Arturo Santos Curador

Entrou: 27 de ago. de 2017 Última vez ativo: 01 de out. de 2022 iNaturalist Monthly Supporter since novembro 2020

Greetings, you might be seeing me ID more often. I have been identifying insects by photographs online since at least 2013. I started on BugGuide and r/whatsthisbug and didn't stop for a long time. I was entirely generalist until I just decided one day to learn how to identify flies since they appeared to be neglected. In 2017, I discovered iNat and went on to identify flies along with @edanko, becoming one of the top iNat identifiers of Diptera for North America. In chronological order, I learned to specifically identify long-legged flies in the genus Amblypsilopus, families of Diptera, crane flies in the subgenus Yamatotipula, some Calyptratae, and then Tabanidae. My identifications in that phase may be a little rocky and I used little literature at the time (except for the crane flies thanks to the easily usable CCW). At this time I also made the Google Slides file of the US/Canada fauna of Tabanidae in @edanko and @zdanko's FlyGuide. Next I dove into Calyptratae a bit more, where I took a large undertaking with the Tachinidae. I also went to look at other insect groups such as Scoliidae, Chrysopidae, and Tettigoniidae (I have always been interested in Orthoptera even as a kid). The Tachinidae taught me a lot about insect anatomy and finalized my skill in navigating through scientific literature to identify specimens. I formed collections of my own and identifying them using keys and descriptions, where I now have examined probably hundreds of species of flies, that can also be mostly seen in my observations. Finally was the Anthomyiidae, a group of flies almost entirely ignored in terms of expertise where no specialists exist in North America. Although I was and had finished reading the literature about these flies I never got to identifying them. Unfortunately I had to largely stop identifying in 2020 so that I can focus on other aspects of my life and career (and my identifications were already teetering out up to a year before). I still worked on my own observations, however, and grew to love making mock morphological descriptions of the specimens I collect. I am excited to say that I feel content with resuming identifications again. I hope to soon make a provisional key to genera of Anthomyiidae north of Mexico with updated generic concepts in my iNat journal.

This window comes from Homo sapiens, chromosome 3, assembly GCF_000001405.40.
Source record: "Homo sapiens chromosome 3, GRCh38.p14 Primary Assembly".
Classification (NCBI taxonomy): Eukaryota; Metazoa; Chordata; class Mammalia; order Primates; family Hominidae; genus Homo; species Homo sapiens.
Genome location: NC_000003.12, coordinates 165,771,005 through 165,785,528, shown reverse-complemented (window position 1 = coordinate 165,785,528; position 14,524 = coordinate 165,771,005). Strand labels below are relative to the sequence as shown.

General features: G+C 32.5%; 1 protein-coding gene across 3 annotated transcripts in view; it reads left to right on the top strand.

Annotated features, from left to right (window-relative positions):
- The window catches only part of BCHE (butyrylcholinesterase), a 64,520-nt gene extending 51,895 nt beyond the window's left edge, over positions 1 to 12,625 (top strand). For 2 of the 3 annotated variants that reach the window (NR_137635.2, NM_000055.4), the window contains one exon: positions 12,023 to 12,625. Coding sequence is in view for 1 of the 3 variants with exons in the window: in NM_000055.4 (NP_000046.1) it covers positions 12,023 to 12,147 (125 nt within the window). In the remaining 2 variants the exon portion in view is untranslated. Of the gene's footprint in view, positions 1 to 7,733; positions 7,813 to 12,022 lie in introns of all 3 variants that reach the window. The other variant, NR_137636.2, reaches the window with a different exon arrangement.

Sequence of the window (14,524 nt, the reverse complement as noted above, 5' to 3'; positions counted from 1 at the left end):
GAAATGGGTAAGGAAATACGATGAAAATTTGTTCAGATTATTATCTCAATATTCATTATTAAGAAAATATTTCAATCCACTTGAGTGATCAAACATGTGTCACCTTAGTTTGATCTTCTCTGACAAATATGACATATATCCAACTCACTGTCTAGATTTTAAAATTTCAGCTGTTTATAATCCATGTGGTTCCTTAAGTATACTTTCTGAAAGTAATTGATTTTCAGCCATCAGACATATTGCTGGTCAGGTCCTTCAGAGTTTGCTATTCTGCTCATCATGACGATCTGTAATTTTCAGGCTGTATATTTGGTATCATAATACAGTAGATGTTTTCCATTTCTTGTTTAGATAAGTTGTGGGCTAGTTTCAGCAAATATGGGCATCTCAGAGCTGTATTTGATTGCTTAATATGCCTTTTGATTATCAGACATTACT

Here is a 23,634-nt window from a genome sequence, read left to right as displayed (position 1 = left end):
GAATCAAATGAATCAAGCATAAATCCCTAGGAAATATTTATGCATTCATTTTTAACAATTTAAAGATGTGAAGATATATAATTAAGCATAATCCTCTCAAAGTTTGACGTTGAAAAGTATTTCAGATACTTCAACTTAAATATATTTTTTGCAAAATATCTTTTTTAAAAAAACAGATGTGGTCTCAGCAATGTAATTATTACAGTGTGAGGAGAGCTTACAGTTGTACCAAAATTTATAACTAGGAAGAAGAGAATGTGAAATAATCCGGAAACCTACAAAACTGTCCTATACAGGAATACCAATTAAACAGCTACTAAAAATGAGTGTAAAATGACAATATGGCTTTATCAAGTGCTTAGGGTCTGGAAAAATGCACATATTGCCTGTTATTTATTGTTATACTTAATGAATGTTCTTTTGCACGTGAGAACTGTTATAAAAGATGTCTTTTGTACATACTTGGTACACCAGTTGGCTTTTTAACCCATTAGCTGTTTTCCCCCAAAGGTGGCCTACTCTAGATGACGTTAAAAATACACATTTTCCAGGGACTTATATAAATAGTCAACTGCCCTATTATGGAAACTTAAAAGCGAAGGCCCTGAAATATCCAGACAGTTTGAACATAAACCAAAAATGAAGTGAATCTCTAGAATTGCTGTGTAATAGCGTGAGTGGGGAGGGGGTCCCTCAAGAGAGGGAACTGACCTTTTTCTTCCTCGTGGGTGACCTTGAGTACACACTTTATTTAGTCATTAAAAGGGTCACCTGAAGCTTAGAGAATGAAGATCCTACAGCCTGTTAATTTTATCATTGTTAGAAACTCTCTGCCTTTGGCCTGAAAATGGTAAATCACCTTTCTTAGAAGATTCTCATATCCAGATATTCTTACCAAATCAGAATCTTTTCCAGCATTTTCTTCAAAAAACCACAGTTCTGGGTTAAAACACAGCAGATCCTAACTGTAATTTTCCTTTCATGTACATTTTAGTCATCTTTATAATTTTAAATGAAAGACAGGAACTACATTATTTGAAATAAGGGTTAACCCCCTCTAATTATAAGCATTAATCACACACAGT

I am a recent graduate of the University of South Florida with a strong passion for insects and biodiversity. I am interested in all things entomology, including insect taxonomy, parasitology, endemicism (especially in Florida), ecology, and behavior. I enjoy learning how to identify insects as thoroughly as I can. I am also a contributing editor at BugGuide.net.

In an effort to increase awareness about decolonizing naturalism, the vast majority of my observations take place in the land of the Seminole and the Tocobaga Native American tribes.

Profile picture features a Florida true katydid nymph, Lea floridensis. A species largely restricted to Florida, it serves as a testament to the state's unique fauna.

Check out my LinkTree for social media profiles and more:
https://linktr.ee/aispinsects

https://www.inaturalist.org/observations/identify?page=2&project_id=48611&taxon_id=54992&place_id=any

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